Archive for April 2009
It’s more difficult for me to write about a book I really liked. Sometimes, there is just no isolating the ingredients that made the read exceptional.
With The Ghost and the Femme Fatale, fourth in the Haunted Bookshop Mystery series, I am at a loss as to what stands out.
Is it the chemistry between hard-boiled PI Jack Sheppard and gentle bookstore owner Penelope McClure? Is it the small-town whodunit elements, the cozy mystery, the race for the answers before more people are murdered? Or is it the fact that Jack is a ghost, dead since 1949, and that he is haunting Penelope’s shop as well as dreams?
In this installment, the Movie Town Theater is holding its first ever Film Noir, with special guest ‘50s femme fatale Hedda Geist. She has a dark past, which seems to have caught up with her—because the moment she steps onto the stage, she is almost killed by a massive speaker that fell off the roof.
Then other guests start to die. Penelope, who handles the book sales of these guests, wants to know why, and enlists Jack’s help, especially when she realizes the police are again on the wrong track.
Jack has a bad feeling about this. He was alive at the height of Hedda’s career and infamy. He suspects that the femme fatale may have had something to do with one of his unsolved cases. Combining real time investigation and dream travel, courtesy of Jack’s ghostly powers, they crack the case though.
Despite the murders and the killer’s murderous desire for revenge, I felt good reading this book. It may not be as edgy as other paranormal mysteries nor as riveting as the thrillers I’ve read but it is lighter, and fun.
I like the camaraderie between many of the townsfolk: they’re not all out to get each other, instead they band together to support Penelope and oust the killer in their midst. The activity room beside the bookstore serves as their unofficial club room.
Maybe, there is no one single ingredient that makes this series so likeable. It has a special appeal, you know… Ok, fine, I love> this series because Jack and Penelope having a crush on one another is just so darned cute I want to squeeze them!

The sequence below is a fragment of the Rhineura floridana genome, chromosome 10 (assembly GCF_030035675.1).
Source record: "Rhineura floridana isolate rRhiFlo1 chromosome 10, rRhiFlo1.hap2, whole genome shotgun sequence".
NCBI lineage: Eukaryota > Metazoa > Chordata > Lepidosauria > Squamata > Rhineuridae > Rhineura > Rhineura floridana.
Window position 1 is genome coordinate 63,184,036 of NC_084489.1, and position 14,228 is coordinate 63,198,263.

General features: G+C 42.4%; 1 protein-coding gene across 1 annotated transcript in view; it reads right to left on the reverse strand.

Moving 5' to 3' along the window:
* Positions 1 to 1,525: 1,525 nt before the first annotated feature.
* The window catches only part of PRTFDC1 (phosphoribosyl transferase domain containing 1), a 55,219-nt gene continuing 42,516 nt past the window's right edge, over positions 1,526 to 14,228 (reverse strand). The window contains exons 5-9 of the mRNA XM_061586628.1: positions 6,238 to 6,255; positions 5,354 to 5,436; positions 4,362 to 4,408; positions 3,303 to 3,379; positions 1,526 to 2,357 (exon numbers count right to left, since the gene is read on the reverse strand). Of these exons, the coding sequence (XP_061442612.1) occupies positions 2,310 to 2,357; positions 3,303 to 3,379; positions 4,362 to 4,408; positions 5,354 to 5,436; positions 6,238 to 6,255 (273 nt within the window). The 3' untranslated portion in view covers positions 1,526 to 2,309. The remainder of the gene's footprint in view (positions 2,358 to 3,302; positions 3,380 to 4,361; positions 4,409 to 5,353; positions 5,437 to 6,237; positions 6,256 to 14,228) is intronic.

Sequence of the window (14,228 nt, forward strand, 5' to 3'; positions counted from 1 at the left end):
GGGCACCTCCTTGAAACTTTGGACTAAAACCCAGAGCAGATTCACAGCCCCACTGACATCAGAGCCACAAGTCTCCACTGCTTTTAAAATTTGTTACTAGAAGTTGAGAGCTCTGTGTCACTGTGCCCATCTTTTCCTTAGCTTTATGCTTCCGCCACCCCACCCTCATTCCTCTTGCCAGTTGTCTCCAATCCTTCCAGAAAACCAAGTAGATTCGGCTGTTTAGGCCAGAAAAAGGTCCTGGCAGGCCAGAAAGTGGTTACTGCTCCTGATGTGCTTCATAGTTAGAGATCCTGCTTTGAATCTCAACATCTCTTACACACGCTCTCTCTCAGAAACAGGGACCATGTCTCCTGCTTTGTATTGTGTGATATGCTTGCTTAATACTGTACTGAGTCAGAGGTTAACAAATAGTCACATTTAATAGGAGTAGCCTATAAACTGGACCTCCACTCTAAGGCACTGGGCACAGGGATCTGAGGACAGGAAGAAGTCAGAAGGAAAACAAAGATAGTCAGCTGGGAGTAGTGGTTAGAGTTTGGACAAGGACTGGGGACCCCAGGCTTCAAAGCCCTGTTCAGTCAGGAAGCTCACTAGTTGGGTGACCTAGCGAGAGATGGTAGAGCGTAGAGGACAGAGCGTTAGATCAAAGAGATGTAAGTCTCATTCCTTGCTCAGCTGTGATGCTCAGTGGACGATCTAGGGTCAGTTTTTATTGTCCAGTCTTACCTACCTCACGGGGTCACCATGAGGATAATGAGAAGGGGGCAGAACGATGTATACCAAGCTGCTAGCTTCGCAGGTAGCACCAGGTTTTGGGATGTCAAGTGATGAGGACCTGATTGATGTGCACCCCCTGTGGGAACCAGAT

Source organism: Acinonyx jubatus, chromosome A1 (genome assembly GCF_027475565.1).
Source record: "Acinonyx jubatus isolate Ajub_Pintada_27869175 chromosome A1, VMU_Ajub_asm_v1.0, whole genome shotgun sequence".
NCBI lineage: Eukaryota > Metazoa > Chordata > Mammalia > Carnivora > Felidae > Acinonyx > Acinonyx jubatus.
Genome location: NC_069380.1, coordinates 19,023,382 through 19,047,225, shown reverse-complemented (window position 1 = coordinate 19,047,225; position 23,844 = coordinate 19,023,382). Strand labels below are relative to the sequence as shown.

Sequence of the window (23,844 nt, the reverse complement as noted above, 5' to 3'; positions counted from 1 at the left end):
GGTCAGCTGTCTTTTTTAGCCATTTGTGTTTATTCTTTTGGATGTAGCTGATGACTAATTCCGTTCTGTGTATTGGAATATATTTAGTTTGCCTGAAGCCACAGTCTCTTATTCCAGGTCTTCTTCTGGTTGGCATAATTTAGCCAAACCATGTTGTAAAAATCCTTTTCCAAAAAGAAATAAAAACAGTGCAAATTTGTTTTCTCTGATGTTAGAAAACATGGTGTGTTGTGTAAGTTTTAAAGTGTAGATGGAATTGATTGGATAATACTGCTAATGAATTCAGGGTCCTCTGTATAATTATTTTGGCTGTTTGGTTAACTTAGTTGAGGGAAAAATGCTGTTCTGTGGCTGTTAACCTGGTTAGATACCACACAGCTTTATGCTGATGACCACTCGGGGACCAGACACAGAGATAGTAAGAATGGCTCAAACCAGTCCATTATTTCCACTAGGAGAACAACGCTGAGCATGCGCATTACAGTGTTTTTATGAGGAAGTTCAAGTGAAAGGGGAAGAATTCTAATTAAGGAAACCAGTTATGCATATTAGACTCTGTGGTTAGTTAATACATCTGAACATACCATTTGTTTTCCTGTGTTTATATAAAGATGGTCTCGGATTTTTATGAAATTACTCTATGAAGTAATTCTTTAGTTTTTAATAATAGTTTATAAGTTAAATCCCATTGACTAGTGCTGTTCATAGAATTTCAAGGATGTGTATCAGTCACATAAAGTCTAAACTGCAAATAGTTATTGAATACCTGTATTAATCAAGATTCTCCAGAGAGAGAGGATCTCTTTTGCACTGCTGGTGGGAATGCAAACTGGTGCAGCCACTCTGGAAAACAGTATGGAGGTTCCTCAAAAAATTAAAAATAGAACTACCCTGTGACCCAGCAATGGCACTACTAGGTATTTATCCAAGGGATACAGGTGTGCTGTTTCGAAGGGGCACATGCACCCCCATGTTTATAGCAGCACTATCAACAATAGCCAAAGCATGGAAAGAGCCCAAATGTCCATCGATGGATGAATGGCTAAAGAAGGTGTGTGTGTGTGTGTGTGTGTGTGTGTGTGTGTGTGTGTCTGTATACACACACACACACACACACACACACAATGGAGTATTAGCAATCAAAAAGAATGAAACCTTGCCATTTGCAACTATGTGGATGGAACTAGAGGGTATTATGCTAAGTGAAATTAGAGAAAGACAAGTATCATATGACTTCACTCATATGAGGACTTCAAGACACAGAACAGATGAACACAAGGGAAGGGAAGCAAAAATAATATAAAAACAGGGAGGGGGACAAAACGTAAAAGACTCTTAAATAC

The Haunted Bookshop series is very hard to find. Our big bookstores don’t carry the titles; I chanced upon the second book in one Booksale branch while a friend this title in another. One major reason I am giving in to the lure of credit cards is so that I can order the rest of the titles from Amazon.
The story is set in 19th century England and centers on a “fairy doctor” named Lydia. Her life takes a 180-degrees turn when she meets a legendary blue knight count named Edgar and his crew. He hires her as an adviser during his quest to obtain a treasured sword that was supposed to be handed down to him by his family.
I’m no jaded otaku. I’m a starved one who loved the romance and adventure of Earl and Fairy.
Shamelessly, I lapped everything up, my eyes glued to the screen for 12 episodes straight; I wasn’t just watching a new anime series, I was rediscovering an old love, one I knew could hold so much intensity and raw emotion in a few simple lines and fantastic action and sweet passion in the deft strokes of an animator.
The old techniques—big eyes, sweat drops, the cool-looking hero, the courageous but insecure heroine, and adorable sidekick; they’re all there, but I defy the tired fan’s (oxymoron alert, hehe) taunts of formulaic, girly, and shallow to offer my own fresh view, lighter and straightforward.
Lydia Carlton takes her gift seriously; she intends to be a professional fairy doctor so that humans and fairies will once again live together as one society. Edward Ashenbert is flirtatious but deadly serious about getting what he wants—and that’s to regain honor and place among England’s nobility; he also plans to fight the machinations of the Prince who killed his family and enslaved him when he was a child.
When their respective ambitions collided at the beginning, when Edward abducts Lydia and forces her to help him find the legendary Blue Earl Sword, more than sparks and a few slaps flew. This volatile chemistry lasted throughout the series, as Lydia, though attracted to Edward, wishes to keep their relationship strictly professional, while Edward, falling madly in love with Lydia, could not completely hide the fact that he is very good at manipulating people.
The plot isn’t cut and dried also. Edward isn’t exactly the true heir to the legendary sword and title. But his quest to become worthy, by protecting the Blue knight’s legacy and people, made for a more interesting story… He doesn’t have magical powers—he can’t even see fairies and he relies on his wits and charisma to win his fights, yet he seems to attract that pure loyalty that only true kings and queens could command.
His friend and servant, Raven, a human with the soul of a ravening sprite, guards him zealously and will lay down his life for him. Raven used to be simply a killing machine of the Prince… until Edward saw beyond the blood and befriended the person. From that act of kindness, Raven knew he has met his true master.
As enjoyable as the adventures and romance in this series were, they seem merely a prelude for the big fight. Who is this evil Prince? We just keep hearing about him. Will Lydia ever accept Edward? Kelpie, a aggressive man-eating fairy pursuing Lydia, isn’t helping any to speed the romance along. Gentle enough to Lydia, he keeps trying to abduct her though into the fairy world so he could protect her—and mate with her too, of course.